Jangam’s professional trajectory then proceeded at a comfortable pace. He completed a bachelor’s degree in music at the Nepal Sangeet Maha Vidhyalaya, going on to work at the Royal Nepal Academy’s music department. He then acquired his master’s degree from the Pragya Sangeet Samiti in Kolkata, India, in 1978. Five years following that, he was appointed the chairman and general manager of the Ratna Recording Corporation (RRC), the only recording company operating in Nepal back then. And it was at RRC that he first met Narayan Gopal, becoming closer to the singer in time. “He wanted very much to launch an LP, but technology was such that that was difficult to do at the time,” Jangam says. Two long, hard years of work later, Gopal’s first LP was complete, which included all-time favourites like Malai Nasodha, Priyasika Yaadharu, Parkhi Base, and Timile Bhaneka. And in two more years, Gopal’s
second album—Geeti Yatra I—was launched, and half of the eight songs were composed by Jangam himself.
As fulfilling as the work at RRC was, Jangam says it was also extremely taxing at times. “You’d be organising programmes and handling recordings back and forth, and not all of them would go smoothly,” he says. An instance of this occurred during an event in 1985—the Shubhakamana Saanjh—that RRC was responsible for, a three-day affair featuring Gopal along with other musical outfits, that almost didn’t happen when a group of singers from Radio Nepal cancelled at the last minute. But with Gopal’s help, and aided by other budding musicians of the time like Om Bikram Bista and Bhaktaraj Acharya, the show thankfully went on.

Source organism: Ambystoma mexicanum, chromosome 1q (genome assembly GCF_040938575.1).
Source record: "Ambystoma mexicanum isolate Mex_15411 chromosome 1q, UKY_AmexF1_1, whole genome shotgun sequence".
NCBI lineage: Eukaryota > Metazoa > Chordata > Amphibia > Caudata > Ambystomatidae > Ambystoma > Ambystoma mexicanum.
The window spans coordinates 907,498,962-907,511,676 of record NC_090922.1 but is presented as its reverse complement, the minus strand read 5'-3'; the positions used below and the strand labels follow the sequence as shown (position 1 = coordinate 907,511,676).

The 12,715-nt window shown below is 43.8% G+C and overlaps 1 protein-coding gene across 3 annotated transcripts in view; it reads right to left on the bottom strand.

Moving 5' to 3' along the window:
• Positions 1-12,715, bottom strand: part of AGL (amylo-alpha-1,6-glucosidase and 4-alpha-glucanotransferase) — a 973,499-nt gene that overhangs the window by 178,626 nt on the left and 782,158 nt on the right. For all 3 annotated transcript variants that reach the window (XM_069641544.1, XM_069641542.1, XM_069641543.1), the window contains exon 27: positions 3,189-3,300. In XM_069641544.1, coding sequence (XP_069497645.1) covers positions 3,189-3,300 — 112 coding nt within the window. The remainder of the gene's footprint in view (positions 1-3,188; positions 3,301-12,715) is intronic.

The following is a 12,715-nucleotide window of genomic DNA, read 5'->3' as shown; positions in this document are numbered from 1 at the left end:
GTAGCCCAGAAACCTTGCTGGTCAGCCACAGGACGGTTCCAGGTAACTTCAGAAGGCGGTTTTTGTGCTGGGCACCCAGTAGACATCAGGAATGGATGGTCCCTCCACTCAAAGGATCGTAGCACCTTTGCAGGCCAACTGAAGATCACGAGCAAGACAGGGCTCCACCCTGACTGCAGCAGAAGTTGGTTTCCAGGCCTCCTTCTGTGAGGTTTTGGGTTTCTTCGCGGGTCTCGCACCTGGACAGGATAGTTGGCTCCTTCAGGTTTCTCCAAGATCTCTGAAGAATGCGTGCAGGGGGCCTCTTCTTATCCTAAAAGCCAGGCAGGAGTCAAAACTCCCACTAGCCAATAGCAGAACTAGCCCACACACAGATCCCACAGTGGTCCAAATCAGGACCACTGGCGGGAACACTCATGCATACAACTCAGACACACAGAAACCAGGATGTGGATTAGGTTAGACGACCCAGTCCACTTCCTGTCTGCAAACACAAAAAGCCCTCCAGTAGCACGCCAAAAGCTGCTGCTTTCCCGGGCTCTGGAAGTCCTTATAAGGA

Jangam has various achievements till date, including being the recipient of a Suprabal Gorkha Dakshin Bahu and a Chhinnalata Puraskar—among dozens of other awards—he fondly recalls working with the Pakistani gazal maestro Mehi Hassan during his 1993 concert in Kathmandu. Hassan was the first international singer to receive the Gorkha Dakshin Bahu from the Nepali
government, and Jangam says it was an honour to have not just guided, but actually composed songs for such an eminent personality.
Besides his professorial duties, Jangam is also, at present, the chairman of the music committee under the Education Ministry’s Curriculum Development Centre, and has already
formulated curricula for higher secondary and bachelor level courses. This is just one of the many ways in which the musician has made an indelible impression on Nepal’s music industry during his four-decade career. Having played a big role in shaping the history of adhunik music in the country, Jangam’s contributions—still continuing to this day—will not be forgotten easily.
Published: 03-11-2012 09:35